Image Journal: Curator’s Corner: Bridge Projects, Cara Megan Lewis and Linnéa Spransy
Image Journal: Bridge Projects, an exhibition space whose programming draws connections between contemporary art, religious tradition, art history, and spirituality, is an exciting new venture. I love that you’re tackling religious subjects in a fresh way, drawing on the energy of the LA art scene. What are you working on currently, and how did the idea come together?
Cara Megan Lewis: Our group exhibition To Bough and to Bend will be on view from March 11 through April 25. The idea took shape naturally. The seed was planted when the artist Lucas Reiner approached us with a series of works he had created after he was commissioned to make Stations of the Cross for a church in Washington, DC. Each of the stations is represented by a differently positioned tree of varying species.
Linnéa Spransy: Reiner’s work seemed rich with the tension inherent in the Christian notion that the tree of Jesus’s suffering is also a tree of salvation. Reiner makes portraits of trees maimed and stunted by hostile urban environments, but miraculously surviving—and somehow more beautiful for having been wounded.
Image: Was the timing with Lent intentional?
CML: It definitely felt providential. In a similar spirit, without knowing that a tree show was in the works, community organizer Michal David shared her annual practice of facilitating a Tu B’Shevat Seder, and we have invited her to organize an artist-led Jewish ritual marking the birthday of trees as part of our parallel programming. Our team has been collecting poetry, texts, art, and films that resonate with these religious and ecological themes. The layout of the show is inspired by the bonsai practice of displaying show trees, and we’ll feature one tree by each of the artists. The media range from drawing and sculpture to virtual reality and photography.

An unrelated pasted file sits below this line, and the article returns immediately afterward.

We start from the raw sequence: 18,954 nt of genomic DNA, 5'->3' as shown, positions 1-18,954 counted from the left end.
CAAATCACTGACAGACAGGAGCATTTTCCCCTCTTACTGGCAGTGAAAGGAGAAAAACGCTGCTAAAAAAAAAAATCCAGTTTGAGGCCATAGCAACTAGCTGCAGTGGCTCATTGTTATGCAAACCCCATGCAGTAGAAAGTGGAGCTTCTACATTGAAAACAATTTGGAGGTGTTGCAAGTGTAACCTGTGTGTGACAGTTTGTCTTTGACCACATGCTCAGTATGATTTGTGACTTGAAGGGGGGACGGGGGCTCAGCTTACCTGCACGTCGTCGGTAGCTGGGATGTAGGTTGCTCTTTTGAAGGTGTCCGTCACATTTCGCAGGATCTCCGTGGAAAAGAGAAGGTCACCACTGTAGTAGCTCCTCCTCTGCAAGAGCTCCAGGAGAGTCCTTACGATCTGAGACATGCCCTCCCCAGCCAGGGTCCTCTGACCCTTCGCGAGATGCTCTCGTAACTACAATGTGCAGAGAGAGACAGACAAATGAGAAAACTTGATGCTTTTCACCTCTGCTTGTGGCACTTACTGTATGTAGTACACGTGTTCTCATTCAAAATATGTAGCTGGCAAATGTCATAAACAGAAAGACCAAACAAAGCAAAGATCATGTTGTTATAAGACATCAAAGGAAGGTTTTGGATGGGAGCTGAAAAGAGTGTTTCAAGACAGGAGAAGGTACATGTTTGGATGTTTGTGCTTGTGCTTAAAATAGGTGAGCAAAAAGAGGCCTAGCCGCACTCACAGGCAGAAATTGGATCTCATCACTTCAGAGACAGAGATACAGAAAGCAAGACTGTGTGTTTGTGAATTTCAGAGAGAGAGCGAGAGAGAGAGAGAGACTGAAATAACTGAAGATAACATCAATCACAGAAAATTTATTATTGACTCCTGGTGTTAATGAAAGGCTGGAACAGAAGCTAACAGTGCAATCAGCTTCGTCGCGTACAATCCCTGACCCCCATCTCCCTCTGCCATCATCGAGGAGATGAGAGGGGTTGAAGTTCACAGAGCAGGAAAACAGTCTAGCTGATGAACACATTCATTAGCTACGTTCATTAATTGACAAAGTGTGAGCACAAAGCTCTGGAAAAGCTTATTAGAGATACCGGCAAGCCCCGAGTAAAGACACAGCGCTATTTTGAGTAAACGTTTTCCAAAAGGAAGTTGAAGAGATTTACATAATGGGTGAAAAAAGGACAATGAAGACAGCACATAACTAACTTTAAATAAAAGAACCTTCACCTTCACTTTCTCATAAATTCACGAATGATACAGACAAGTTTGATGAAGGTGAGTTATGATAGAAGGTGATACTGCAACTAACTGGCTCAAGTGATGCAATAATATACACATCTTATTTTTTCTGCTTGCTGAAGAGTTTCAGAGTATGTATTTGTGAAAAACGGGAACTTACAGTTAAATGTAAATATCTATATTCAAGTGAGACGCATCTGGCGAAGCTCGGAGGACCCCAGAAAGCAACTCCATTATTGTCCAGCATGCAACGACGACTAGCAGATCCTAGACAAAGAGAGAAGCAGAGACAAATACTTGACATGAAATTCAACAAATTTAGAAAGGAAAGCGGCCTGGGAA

Image: I love that even though the genesis of the show and its timing link to Christian practice, you have such an open approach to religion. In addition to the Etz Chaim (the Tree of Life in Judaism), were there other non-Christian concepts you researched?
CML: Absolutely, we looked at Buddhism’s sacred Bodhi Tree, under which the Buddha had his awakening. And among many Native American ideas, we included an ancient Chinook prayer that praises the creator as the “Maker of Trees.” All of these traditions seemed to explore trees as sites of suffering and hope. So we started there, and the exhibition was ripe for programming opportunities.
LS: We found trees have been used to describe something essential about the beliefs that various traditions cherish, from suffering to peace, renewal, and interdependence. We wanted to honor the particularity of different beliefs while still focusing on a single, unifying symbol.
Image: What do you hope people take away from this exhibition?
CML: Like all of our exhibitions, we want viewers to feel a sense of expanded vision. In this case, we hope viewers have an increased awareness of trees’ significance to our own survival. It’s an ancient symbiotic relationship that was recognized in the earliest sacred texts, and is—if anything—even more essential today, given the effects of increased deforestation.
LS: We hope exhibitions like these allow people to experience the surprising wealth of ideas, history, and intense aesthetic involvement that art history, spirituality, and religious traditions have to offer in our moment. They can expand our perspective, increase understanding, and perhaps even produce a current of hope.
Image: Why is this exhibition important for viewers to see?
CML: Though I pray it has been contained by the time this is published, 11.3 million acres of bush are currently on fire in Australia. Photographer Robert Adams has explained his practice this way: “go to the landscape that frightens you the most and take pictures until you are not scared anymore.” An exhibition can function similarly, and To Bough and to Bend is an homage as well as a prayer for trees and every aspect of creation that they impact.
LS: It seems to me that in displaying the profound aesthetic, cultural, and spiritual beauty of a common bequest like trees, we are moved to value them more and to experience an awe that humbles and amazes—something that makes us more respectful participants in the natural world.
Image: Why do you think it’s important to have an exhibition space like yours, which tackles both art and religion?
LS: A gallery that highlights these subjects has access to intricate bodies of knowledge, vivid storytelling, passionate belief, a huge breadth of history, and surprising contemporary aesthetic engagement in art and culture. An obvious disadvantage of such a focus is the unfortunate reduction of these riches to one-dimensional political polarities. The hope is that we can focus on the vision and beauty of these subjects and make the argument that, even in light of their troubles, these things are a common inheritance worth our attention and perhaps even our love.
Mar – Jul 2020